This prior consent requirement, initially adopted in 2001, has been opposed by the pharmaceutical companies and the national patent office (INPI) and its validity challenged, leading to changes in the role of ANVISA. It is currently considered a “third-party opinion” in the analysis of patentability, as opposed to being considered a “binding decision” as was the case initially (Vieira and Di Giano 2019). Joint Ordinance No. 1 issued by the INPI and ANVISA in 2017 changed the role of the latter in the pharmaceutical patent examination process. Under this Ordinance, INPI first conducts a “formal examination” of the application. If the applicant seeks a substantive examination afterwards, the application will then be reviewed by ANVISA for public health concerns only. If the patent application is deemed to be of public health importance, ANVISA may issue a non-binding third-party opinion on whether or not the application complies with the patentability criteria. Ultimately, the final assessment with respect to compliance with the patentability criteria lies with the INPI. Moreover, Joint Ordinance No. 2 published later in 2017 created an Interinstitutional Articulation Group tasked with building consensus between the INPI and ANVISA on the patentability criteria for the examination of pharmaceutical patents that are deemed of public health importance (Blasi 2018).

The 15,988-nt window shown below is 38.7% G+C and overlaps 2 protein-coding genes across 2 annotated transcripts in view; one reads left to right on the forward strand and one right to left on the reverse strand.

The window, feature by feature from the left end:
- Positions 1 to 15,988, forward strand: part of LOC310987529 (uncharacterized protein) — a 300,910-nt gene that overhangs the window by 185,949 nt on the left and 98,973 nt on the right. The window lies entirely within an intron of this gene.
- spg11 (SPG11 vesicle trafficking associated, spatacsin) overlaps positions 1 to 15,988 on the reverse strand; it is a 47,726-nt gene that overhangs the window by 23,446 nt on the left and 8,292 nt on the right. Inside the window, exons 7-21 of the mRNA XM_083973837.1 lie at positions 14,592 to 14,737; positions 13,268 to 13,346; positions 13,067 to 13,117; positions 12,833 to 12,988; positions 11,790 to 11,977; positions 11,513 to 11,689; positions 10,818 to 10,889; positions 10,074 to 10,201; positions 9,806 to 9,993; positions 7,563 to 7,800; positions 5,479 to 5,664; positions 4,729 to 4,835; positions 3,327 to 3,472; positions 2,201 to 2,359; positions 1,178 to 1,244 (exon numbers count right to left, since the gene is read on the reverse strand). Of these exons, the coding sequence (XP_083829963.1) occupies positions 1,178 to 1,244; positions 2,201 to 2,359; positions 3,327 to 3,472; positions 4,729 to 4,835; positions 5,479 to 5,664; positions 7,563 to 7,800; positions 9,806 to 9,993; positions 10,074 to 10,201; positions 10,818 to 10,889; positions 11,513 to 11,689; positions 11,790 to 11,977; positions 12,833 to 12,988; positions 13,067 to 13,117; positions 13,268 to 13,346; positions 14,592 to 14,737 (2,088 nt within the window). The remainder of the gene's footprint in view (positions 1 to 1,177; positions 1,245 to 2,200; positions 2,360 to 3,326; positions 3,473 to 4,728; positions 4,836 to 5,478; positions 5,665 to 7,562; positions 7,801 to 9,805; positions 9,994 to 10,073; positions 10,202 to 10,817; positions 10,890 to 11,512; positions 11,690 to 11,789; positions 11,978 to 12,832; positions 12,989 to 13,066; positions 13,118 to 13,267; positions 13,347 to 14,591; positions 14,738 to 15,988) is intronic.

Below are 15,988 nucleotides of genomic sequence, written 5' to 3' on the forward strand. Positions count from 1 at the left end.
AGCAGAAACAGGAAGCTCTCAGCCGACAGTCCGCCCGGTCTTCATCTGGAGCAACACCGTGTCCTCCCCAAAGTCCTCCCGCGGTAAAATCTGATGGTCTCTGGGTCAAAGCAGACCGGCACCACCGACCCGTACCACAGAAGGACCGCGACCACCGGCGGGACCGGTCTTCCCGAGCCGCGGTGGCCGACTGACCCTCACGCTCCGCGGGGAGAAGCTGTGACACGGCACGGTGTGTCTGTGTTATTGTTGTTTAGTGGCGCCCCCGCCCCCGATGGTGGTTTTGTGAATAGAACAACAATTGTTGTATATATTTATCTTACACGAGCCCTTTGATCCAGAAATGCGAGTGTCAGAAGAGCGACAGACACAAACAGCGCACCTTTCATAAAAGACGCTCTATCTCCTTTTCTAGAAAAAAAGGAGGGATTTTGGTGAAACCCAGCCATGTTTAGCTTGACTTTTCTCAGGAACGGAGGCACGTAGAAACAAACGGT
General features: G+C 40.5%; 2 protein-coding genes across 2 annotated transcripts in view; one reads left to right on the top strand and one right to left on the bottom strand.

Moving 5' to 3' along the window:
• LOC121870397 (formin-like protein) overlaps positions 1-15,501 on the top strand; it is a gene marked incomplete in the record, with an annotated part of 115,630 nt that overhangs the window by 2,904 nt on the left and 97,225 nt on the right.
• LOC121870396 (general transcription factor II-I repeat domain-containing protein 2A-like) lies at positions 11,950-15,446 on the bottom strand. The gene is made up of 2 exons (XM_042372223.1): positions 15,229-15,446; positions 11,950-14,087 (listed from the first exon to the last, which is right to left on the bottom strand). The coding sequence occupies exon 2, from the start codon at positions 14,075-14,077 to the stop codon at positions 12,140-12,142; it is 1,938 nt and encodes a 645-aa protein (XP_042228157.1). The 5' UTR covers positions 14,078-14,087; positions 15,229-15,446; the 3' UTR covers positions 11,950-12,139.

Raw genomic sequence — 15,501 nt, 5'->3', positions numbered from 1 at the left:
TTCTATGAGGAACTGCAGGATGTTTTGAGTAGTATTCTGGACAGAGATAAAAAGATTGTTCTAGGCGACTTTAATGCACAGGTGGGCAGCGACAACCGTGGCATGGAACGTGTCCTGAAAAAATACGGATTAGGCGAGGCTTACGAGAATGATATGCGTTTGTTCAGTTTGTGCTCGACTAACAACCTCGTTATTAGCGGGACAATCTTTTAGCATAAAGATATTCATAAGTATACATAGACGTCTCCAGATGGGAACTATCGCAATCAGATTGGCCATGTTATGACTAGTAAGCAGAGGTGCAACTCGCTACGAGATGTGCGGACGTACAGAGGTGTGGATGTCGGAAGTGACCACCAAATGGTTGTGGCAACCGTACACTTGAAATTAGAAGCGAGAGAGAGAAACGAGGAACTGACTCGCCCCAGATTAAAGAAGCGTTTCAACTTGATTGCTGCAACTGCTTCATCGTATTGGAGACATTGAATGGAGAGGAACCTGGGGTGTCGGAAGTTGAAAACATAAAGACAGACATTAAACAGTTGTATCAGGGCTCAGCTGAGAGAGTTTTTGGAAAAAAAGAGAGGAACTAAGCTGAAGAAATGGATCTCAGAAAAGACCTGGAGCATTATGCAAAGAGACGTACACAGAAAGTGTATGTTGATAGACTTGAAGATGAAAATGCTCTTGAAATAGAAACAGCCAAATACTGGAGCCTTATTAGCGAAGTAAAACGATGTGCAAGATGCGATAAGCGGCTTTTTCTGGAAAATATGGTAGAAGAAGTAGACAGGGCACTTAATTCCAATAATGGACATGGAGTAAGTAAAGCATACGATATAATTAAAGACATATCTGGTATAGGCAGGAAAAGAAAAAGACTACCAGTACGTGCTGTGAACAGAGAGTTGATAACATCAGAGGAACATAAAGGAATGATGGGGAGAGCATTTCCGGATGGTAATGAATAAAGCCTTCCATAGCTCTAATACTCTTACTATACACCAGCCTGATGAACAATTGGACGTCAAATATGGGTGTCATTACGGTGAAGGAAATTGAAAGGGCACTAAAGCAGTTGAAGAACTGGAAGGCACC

Efficacy of mechanisms to limit secondary patents


Assessments of these mechanisms limiting secondary patents, mainly focusing on Section 3(d), indicate that these measures are not fully producing their expected results.


a. Comparative study